The last trip in the year 2018 was requested by my mom. She wanted to visit Luang Prabang where in the north of Laos. I confess that this trip never been listed in my task. Travelling to my neighbour country is not my preference. We arranged the plan, flight ticket and an accommodation a few months before moving in December. Then we had time to check the hotel price periodically if it went down then we can rebook again. I booked the accommodation through Booking.com which gave me the lowest price and good reviews. I chose the guesthouse inside the ancient town so we can walk around the city on our own. This trip is a bit difficult due to travel with a knee injuries senior, I got knee supports for my mom so she can walk further.
The best accommodation is 3 stars hotel/guesthouse inside the town. I book “Villa Oudomlith” as given top 5 rating by guesses. We travelled from Bangkok International Airport in the morning and took 1 hour-ish to arrive at Luang Prabang International Airport. The weather in the winter was very nice (17 – 25 degrees Celsius) with cloudy. While walking to the parking lot I noticed those mount peaks were covered by clouds, probably it was rain last night.
The money exchange counter is at the main arrival gate which the given rate isn’t different from inside the town. Also, SIM card shops are there on your arrival to purchase as necessary. They accept almost currencies, I did exchange Thai Baht to KIP with rate 1 THB = 265 KIP. In case you forgot to do the exchange at the airport, no worries, there are currency exchange counters in the town and all the shops there accept Thai Baht, US Dollars and Euro (but they will give a change in KIP). You can find Taxi counter for going to the town at the exit gate, the fare is 50,000 KIP/person. You will just inform the driver your hotel/guesthouse name, they will bring you there. It’s a small town then they know every hotel here, no worries.
It took 15 minutes to arrive the guesthouse. The staffs are very friendly, greeted with “Sabaidee” which means “Hello” in their local language and fully assist since we stepped down from the van. The welcome drink and complimentary was served. They can speak both English and Thai, so it’s easy to communicate with my own language. They gave us a map and information about tourist attractions and also advise if we book the ticket through them, we will get some discount.
After finished storing our stuff, we were ready to set out. We followed the map to Khan River, strolled chilly along the river. Khan River secluded from the Mekong River that joins at Luang Prabang. Some tourists stopped to snap photos, some crossed the bamboo bridge (it’s not free, the entry fee is required, but I didn’t try). As we looked up, there was cloud topped over the mountain range. We spent around half an hour surveying the living hood along Khan River, there was a small group of novices passed by, monks in a red bus, street food and guide tours asked you to book a trip to Kwang Si Waterfall through their agency. It was time to fill our empty stomach (I realised we had just only breakfast), we spotted a lovely restaurant beside a junction to the Airport (there was no traffic signal, if anyone found, let me know). We were curious about the food that I have imagined I couldn’t eat their local food, but I will try. Once opened the menu, they are precisely the same as Thai food (thank God), we ordered 2 dishes of their local cuisine and sweet mangoes with sticky rice (as I said it is also our Thai food). The taste was OK, but I give proper credit to the sweet, nice one.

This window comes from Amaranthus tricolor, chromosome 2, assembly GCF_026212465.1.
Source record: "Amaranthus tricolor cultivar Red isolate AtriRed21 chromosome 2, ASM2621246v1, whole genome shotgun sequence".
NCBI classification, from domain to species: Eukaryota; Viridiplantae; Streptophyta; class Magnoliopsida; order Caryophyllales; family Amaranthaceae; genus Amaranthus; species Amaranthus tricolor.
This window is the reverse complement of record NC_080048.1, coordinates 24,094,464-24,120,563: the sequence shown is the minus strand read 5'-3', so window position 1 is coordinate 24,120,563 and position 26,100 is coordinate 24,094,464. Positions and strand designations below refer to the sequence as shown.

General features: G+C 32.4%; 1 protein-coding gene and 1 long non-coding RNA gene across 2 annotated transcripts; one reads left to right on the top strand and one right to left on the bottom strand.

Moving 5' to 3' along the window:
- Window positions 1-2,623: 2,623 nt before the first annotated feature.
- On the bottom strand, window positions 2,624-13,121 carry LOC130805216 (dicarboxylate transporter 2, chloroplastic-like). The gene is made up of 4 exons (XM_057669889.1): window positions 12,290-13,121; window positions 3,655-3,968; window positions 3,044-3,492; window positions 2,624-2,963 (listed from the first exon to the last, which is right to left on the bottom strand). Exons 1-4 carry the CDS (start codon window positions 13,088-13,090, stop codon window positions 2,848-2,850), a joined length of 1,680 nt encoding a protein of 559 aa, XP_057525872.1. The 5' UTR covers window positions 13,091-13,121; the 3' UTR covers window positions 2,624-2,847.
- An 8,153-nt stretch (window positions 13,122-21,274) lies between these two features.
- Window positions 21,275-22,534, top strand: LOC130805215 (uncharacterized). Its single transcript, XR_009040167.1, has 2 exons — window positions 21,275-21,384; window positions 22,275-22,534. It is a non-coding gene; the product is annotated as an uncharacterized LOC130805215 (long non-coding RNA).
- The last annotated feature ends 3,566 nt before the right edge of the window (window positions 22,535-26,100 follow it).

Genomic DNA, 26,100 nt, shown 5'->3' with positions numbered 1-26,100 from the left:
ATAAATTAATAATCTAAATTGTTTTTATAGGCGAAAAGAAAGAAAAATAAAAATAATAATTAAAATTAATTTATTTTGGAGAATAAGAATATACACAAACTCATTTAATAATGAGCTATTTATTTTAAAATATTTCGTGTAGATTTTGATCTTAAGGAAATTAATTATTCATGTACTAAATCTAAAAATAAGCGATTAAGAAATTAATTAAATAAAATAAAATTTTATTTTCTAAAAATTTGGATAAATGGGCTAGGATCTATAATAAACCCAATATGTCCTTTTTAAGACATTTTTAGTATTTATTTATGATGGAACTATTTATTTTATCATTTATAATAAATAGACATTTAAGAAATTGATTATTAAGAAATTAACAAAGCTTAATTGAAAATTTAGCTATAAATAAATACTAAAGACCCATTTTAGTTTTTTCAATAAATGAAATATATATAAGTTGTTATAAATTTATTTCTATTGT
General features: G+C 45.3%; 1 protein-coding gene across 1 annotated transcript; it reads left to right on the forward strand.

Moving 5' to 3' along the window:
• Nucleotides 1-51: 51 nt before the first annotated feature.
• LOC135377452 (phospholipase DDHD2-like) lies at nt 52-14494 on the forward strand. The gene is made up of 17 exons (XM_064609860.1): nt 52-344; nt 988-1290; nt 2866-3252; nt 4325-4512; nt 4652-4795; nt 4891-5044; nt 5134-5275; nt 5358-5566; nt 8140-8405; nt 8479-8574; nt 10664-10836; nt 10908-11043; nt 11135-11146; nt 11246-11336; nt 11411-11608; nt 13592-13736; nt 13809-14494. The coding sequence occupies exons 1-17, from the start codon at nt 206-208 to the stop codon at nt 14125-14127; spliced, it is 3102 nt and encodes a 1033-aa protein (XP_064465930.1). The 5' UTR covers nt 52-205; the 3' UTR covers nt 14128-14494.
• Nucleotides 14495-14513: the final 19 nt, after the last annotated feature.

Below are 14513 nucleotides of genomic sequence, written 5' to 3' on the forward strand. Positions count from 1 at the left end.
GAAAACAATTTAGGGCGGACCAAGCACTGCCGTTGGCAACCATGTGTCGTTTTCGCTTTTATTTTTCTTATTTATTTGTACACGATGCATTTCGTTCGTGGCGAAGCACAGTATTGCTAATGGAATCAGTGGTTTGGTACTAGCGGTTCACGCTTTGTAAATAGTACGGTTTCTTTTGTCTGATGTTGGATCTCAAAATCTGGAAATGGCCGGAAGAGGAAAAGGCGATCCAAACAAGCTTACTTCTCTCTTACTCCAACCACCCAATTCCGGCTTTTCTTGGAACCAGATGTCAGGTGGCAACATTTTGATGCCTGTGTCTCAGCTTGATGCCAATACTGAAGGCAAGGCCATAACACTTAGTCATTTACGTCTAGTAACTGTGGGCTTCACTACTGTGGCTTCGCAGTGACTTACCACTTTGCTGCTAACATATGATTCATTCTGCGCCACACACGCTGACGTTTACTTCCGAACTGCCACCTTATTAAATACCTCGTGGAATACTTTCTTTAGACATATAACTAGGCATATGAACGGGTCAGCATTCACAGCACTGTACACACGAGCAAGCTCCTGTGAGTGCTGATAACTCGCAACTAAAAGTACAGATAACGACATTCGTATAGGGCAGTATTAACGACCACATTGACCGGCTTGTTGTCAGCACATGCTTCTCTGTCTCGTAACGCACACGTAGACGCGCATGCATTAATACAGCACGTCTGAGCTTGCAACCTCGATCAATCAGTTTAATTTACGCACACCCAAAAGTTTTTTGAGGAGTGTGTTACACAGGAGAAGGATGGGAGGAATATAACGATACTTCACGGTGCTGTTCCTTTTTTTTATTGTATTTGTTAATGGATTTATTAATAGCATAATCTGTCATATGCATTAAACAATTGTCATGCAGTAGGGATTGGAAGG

Next attraction is Mount. Phusi, the most beautiful sunset scenic point in Luang Prabang, the top has a stupa with Buddha statue located inside. You will need to climb over 250 steeve steps to reach the top which challenged my mom leg strong. Unfortunately, it was a cloudy day, we could do only just snapped photos before went down, from the top view there is Khong river lies beneath; branches with living buildings orderly including old temples along the mountain ranges (Mae Khong River is the longest river in South East Asia) — the opposite Mount. Phusi ascent is the National Royal Palace museum (I will write about it in the next chapter). Once arrived the ground, the night market was early preparing the area, but we drained from the climbing then nothing better than heading back to the guesthouse, take a shower and have a full sleep. I do have a full schedule for the next day. See you! The Royal Palace.
Information: Mount Phusi gets its name from an old Lao folk story. The stupa was built in the year 1804 by King Anourat. One legend, with ancient roots in the Ramayana, tells how the mountain was moved from Ceylon (Sri Lanka) by the monkey king, Hanuman.
Phusi Mount Entry Fee: KIP 20,000 (USD 2.34)
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